Health Highlights: April 27, 2012

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The rebates are one of the most tangible benefits that consumers have seen to date from the Obama administration's health care law, according to Larry Levitt, a Kaiser Family Foundation expert on private insurance, the AP reported.

However, the insurance industry says new benefits and other requirements of the health care law will likely drive up premiums, negating any consumer benefit from the rebates.

But the Kaiser report said that the new health care law has "provided an incentive for insurers to seek lower premium increases than they would have otherwise," according to the report. "This 'sentinel' effect on premiums has likely produced more savings for consumers and employers than the rebates themselves."

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200 Now Sickened in Tuna-Linked Salmonella Outbreak

A salmonella outbreak linked to a frozen yellowfin tuna product has now sickened 200 people in 21 states and the District of Columbia, the U.S. Centers for Disease Control and Prevention said late Thursday.

In a statement, the agency said 28 people have been hospitalized but there have been no deaths reported.

The CDC says it is now including two types of salmonella in the "outbreak strains" -- Salmonella Bareilly (190 cases) and Salmonella Nchanga (10 cases).

On April 16, nearly 59,000 pounds of tuna product linked to the outbreak -- labeled Nakaochi Scrape AA or AAA -- were recalled by Moon Marine USA Corp. of Cupertino, Calif. The product, which is scraped off fish bones, was sold to grocery stores and restaurants to make dishes such as sushi, sashimi and ceviche.

As reported early in the outbreak by the Associated Press, many people who became ill reported eating raw tuna in sushi as "spicy tuna."

As of Thursday, the CDC said illnesses linked Salmonella Bareilly had been reported in: Alabama (2), Arkansas (1), Connecticut (8), District of Columbia (2), Florida (1), Georgia (9), Illinois (15), Louisiana (3), Maryland (20), Massachusetts (24), Mississippi (2), Missouri (4), New Jersey (18), New York (33), North Carolina (3), Pennsylvania (7), Rhode Island (6), South Carolina (3), Texas (4), Virginia (9), Vermont (1) and Wisconsin (145). Illnesses linked to Salmonella Nchanga had been reported in Georgia (2), New Jersey (1), New York (5), Virginia (1), and Wisconsin (1), the CDC said.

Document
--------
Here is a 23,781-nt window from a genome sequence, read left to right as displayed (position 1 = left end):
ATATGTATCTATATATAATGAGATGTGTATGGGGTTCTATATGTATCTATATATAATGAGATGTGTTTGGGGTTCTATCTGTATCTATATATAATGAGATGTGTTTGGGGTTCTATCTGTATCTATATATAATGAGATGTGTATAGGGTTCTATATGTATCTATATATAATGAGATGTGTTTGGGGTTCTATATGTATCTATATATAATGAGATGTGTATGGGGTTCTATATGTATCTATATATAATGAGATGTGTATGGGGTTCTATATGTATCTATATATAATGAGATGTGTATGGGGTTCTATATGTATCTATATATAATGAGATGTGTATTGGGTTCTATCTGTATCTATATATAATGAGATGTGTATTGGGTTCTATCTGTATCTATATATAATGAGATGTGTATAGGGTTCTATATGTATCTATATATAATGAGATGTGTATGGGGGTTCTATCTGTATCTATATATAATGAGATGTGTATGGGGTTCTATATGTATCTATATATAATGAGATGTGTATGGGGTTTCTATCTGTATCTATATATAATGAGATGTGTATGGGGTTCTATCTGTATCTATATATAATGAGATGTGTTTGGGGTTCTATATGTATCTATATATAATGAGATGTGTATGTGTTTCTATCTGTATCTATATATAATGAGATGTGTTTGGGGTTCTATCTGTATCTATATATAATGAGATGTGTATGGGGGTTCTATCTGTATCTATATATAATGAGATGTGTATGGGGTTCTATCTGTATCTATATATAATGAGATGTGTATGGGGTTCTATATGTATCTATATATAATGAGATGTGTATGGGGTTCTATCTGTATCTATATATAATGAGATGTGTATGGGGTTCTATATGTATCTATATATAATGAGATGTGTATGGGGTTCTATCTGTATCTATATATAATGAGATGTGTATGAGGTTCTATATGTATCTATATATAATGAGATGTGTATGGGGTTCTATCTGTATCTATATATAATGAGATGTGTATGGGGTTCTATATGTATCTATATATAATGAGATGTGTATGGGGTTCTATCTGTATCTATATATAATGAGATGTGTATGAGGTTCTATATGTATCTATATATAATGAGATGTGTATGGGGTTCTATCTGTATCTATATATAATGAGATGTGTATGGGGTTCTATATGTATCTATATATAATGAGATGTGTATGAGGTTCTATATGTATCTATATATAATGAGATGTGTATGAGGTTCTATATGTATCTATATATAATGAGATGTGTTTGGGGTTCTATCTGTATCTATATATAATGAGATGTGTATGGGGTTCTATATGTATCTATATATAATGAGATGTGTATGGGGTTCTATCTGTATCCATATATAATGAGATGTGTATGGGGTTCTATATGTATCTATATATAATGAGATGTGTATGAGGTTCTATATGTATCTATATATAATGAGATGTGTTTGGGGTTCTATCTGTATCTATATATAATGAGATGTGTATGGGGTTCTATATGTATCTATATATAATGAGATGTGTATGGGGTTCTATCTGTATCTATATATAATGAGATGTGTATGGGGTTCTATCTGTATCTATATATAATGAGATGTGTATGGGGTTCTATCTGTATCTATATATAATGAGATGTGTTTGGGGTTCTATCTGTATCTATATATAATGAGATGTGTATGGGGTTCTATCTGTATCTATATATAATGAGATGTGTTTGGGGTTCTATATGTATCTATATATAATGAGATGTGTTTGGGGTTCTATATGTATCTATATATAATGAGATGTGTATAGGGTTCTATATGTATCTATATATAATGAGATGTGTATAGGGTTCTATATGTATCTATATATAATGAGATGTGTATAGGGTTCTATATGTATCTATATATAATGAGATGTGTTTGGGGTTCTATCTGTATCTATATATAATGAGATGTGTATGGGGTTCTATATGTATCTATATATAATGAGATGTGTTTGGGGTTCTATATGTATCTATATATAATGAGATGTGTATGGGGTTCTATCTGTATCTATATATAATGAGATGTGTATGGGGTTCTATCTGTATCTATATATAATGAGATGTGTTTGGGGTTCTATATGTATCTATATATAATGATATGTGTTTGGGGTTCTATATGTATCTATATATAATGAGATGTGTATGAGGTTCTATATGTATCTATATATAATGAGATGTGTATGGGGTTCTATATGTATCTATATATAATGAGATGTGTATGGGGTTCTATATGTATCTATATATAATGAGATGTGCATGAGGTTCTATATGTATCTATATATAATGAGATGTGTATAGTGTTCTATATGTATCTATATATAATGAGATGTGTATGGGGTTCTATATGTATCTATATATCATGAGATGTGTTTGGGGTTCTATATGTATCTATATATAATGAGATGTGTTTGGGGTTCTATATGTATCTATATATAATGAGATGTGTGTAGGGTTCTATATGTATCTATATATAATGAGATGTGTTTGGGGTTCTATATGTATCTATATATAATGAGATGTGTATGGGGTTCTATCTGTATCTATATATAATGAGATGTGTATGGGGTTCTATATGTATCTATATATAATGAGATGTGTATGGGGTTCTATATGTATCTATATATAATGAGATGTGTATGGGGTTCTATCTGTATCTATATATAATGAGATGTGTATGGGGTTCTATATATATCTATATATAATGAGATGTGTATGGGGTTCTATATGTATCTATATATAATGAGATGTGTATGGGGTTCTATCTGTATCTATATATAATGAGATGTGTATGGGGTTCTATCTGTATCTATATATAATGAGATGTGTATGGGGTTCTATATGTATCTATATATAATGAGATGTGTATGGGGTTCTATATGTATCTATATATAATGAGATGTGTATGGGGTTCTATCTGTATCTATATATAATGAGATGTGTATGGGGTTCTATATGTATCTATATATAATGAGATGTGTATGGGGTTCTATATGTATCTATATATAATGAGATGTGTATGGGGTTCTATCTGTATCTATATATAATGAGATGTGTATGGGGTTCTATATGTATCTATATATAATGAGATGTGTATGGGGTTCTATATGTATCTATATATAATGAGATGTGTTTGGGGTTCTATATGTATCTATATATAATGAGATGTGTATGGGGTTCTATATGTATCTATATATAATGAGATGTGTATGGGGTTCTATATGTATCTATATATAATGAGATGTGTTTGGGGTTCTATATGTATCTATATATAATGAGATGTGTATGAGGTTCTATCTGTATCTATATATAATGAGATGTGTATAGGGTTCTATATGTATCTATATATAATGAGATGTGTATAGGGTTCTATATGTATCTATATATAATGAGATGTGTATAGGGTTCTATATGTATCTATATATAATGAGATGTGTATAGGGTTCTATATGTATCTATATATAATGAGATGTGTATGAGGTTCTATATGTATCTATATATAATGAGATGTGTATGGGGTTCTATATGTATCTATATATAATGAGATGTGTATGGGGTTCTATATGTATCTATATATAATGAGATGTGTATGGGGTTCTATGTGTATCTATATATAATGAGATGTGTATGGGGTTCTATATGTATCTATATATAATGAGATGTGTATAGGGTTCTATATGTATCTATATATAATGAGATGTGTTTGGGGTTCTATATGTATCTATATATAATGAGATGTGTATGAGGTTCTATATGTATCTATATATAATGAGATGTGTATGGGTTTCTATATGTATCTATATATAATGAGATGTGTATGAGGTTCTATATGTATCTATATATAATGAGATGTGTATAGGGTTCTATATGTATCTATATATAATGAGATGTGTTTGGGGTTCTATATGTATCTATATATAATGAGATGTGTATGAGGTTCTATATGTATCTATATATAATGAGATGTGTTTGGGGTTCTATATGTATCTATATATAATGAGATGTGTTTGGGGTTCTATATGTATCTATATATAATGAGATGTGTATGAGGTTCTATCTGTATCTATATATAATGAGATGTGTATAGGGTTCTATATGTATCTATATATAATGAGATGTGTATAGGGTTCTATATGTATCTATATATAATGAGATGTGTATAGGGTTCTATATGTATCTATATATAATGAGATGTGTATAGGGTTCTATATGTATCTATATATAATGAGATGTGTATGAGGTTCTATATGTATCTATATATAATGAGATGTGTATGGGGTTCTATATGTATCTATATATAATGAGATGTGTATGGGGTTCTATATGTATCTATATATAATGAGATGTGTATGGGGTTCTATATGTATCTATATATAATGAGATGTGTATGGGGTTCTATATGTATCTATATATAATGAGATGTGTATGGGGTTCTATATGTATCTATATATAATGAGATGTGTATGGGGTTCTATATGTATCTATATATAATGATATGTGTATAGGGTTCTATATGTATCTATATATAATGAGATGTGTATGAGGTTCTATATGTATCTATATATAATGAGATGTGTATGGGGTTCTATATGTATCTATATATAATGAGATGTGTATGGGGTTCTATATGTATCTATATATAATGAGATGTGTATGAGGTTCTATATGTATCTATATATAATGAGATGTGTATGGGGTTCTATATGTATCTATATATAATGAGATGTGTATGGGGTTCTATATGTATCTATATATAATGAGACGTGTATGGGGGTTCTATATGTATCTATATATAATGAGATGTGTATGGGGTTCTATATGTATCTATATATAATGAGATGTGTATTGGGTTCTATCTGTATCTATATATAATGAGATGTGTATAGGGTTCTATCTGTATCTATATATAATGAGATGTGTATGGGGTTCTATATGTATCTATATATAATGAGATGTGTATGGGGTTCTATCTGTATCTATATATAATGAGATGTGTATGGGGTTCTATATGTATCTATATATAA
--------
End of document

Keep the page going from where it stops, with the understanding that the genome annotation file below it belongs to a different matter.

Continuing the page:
The CDC noted that salmonella illness is often serious for infants, older adults, pregnant women and persons with impaired immune systems, and these individuals should not eat raw or partially cooked fish or shellfish.

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No Evidence Cellphones Cause Brain Tumors: Experts

There is no convincing evidence that cellphones cause brain tumors or any other types of cancer, according to British experts who conducted a "comprehensive" review of available scientific evidence.

However, possible long-term health effects of cellphone use need to be monitored because the use of cell phones has become widespread only recently, said the Health Protection Agency's independent advisory group, Agence France-Presse reported.

The group also advised against excessive use of cellphones by children.

"Overall, the results of studies have not demonstrated that the use of mobile phones causes brain tumours or any other type of cancer," the group said, AFP reported. "The evidence suggests that radio frequency field exposure below guideline levels does not cause symptoms in humans."

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